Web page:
The Social Media Law Blog is a forum for lawyers, compliance
personnel, human resources managers, and other professionals who
are struggling with the legal implications of social media across a
broad variety of topics. Working professionals and Bloomberg BNA
editors may share ideas, raise issues, and network with colleagues
to build a community of knowledge on this rapidly evolving topic.
The ideas presented here are those of individuals, and Bloomberg
BNA bears no responsibility for the appropriateness or accuracy of
the communications between group members.
Friday, February 22, 2013
by Michael Loatman
Should the executor or administrator
of an estate have access to the digital accounts of the deceased?
Or should those accounts, which often include social media, be off
At least five states in recent years
have enacted laws allowing an executor or administrator to obtain
access to a decedent's digital accounts. The laws differ in the
type of online accounts addressed, with some laws only covering
email accounts while others authorize control of a decedent's blog,
Facebook, or Twitter account.
At least ten states-including
Maryland, New Hampshire, New York, and Oregon-are addressing the
issue in the current legislative session.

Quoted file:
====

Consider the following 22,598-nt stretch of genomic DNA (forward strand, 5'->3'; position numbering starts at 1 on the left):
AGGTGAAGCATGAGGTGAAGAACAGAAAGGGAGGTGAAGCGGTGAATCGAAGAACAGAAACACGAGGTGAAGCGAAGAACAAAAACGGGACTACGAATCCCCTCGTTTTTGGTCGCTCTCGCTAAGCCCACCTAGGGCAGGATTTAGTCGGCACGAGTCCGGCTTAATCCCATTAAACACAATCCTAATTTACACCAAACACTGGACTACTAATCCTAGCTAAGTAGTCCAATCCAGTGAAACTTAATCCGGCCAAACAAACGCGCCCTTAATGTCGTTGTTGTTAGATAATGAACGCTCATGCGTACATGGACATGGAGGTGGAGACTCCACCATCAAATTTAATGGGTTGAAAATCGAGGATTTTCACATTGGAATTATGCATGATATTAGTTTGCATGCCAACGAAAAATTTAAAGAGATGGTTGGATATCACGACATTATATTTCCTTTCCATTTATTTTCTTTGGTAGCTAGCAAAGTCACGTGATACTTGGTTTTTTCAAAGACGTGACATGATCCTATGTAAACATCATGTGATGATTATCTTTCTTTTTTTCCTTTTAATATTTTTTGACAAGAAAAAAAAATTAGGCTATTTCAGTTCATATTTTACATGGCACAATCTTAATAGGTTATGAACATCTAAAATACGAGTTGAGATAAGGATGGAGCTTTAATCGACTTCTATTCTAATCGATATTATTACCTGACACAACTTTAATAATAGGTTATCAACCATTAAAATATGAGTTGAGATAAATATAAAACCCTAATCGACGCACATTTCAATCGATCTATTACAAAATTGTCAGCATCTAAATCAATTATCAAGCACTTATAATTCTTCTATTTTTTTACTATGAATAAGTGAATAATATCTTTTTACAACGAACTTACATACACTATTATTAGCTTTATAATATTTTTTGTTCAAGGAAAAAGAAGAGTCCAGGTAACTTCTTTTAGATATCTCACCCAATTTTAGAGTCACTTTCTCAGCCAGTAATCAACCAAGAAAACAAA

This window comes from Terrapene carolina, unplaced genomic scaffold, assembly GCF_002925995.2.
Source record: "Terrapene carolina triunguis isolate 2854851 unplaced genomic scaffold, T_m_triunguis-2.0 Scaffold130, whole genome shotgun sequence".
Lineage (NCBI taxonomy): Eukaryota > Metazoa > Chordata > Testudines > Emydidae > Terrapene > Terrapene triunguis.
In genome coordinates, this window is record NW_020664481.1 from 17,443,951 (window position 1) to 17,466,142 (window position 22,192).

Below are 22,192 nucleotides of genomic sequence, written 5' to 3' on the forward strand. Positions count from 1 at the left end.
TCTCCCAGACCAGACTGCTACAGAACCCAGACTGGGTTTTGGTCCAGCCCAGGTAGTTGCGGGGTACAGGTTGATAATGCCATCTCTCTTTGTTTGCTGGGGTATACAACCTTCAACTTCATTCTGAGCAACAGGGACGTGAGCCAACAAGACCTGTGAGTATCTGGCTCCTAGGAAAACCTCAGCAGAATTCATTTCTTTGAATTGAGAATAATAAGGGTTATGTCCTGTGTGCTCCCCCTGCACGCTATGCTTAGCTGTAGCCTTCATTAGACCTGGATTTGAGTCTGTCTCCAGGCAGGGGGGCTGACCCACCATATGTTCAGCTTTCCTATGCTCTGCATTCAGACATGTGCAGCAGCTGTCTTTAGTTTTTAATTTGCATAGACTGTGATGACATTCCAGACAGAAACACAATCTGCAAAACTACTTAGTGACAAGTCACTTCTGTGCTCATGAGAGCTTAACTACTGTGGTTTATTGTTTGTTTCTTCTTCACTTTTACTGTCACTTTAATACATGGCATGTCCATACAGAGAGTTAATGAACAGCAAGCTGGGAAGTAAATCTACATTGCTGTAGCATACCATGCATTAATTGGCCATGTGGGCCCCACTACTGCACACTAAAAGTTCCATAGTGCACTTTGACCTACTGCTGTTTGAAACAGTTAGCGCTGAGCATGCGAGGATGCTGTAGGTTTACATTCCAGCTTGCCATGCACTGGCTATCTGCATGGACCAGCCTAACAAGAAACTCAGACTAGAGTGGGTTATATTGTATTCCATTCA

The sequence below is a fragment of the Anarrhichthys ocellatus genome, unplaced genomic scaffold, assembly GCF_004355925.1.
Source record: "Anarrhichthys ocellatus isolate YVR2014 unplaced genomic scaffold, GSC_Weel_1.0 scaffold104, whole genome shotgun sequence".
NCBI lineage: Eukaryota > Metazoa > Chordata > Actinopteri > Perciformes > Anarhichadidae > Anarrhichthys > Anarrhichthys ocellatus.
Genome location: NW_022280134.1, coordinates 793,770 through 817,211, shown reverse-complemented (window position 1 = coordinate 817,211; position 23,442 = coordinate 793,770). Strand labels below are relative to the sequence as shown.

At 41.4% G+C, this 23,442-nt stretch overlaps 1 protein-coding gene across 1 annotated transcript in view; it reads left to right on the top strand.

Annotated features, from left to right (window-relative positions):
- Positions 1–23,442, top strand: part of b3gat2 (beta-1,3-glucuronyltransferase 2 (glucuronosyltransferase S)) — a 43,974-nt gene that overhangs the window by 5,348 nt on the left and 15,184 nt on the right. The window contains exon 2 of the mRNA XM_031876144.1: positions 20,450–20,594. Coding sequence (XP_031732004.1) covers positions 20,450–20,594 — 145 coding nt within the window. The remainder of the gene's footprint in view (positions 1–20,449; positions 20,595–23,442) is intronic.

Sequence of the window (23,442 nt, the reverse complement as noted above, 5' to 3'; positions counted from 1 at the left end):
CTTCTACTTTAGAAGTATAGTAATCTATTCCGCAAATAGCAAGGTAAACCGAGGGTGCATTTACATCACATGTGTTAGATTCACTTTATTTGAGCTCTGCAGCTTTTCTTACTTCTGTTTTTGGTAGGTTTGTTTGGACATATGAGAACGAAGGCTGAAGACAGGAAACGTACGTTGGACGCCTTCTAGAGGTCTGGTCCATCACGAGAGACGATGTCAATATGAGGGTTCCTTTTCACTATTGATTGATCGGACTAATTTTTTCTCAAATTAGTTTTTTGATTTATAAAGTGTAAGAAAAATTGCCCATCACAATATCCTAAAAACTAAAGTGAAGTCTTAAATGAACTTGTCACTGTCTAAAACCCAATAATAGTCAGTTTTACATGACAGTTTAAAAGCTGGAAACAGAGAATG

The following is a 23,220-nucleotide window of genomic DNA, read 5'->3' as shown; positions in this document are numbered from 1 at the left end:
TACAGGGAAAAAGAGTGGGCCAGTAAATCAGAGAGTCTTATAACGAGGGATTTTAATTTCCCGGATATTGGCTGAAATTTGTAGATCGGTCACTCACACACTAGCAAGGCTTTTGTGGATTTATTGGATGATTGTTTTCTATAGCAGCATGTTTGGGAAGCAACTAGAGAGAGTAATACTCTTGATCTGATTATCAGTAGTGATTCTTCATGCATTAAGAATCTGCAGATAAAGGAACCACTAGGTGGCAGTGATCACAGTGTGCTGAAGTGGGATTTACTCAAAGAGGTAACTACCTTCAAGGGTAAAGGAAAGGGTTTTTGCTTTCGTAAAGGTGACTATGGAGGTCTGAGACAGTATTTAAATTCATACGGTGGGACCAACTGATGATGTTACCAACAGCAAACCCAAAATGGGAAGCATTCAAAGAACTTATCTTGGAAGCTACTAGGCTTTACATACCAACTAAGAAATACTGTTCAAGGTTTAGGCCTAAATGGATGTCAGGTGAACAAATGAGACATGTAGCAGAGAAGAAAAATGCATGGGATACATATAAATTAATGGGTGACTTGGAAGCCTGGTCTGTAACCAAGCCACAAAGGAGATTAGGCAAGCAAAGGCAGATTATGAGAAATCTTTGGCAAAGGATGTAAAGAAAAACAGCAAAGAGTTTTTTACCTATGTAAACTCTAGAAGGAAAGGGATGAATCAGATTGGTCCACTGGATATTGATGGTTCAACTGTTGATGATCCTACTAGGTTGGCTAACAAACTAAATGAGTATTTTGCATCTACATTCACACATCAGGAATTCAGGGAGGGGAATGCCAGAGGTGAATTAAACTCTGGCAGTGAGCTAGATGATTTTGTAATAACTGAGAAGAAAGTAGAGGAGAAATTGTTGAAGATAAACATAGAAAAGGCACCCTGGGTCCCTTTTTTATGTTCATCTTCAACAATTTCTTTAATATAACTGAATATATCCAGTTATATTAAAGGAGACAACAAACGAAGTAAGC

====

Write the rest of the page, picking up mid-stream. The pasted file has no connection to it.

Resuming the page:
A Virginia bill headed to the
governor's desk would allow access to the accounts of deceased
minors. Virginia's bill notably limits its coverage to deceased
minors, but that appears so far to be the exception, rather than
the norm among bills addressing the issue.
A committee convened by the National
Conference of Commissioners on Uniform State laws has been
discussing whether to draft a proposed uniform law on the issue to
send to the states. Alternatively, the committee may decide instead
to propose amendments to the Uniform Probate Code, Uniform Trust
Code, Uniform Guardianship and Protective Proceedings Act, and the
Uniform Power of Attorney Act. The committee met Feb. 15-16 in
Washington to discuss its current proposed draft.
Copyright 2013, The Bureau of
National Affairs, Inc.
to post a comment.
Study: Social Media Is a 'Critical' Area of Concern for Internal Auditors
Will WhatsApp’s Commitment to Privacy Change?
Did You Mean to Share That With Everyone?
Employer’s Discovery of Weightlifting Photos Doesn’t Lead to Dismissal of Lawsuit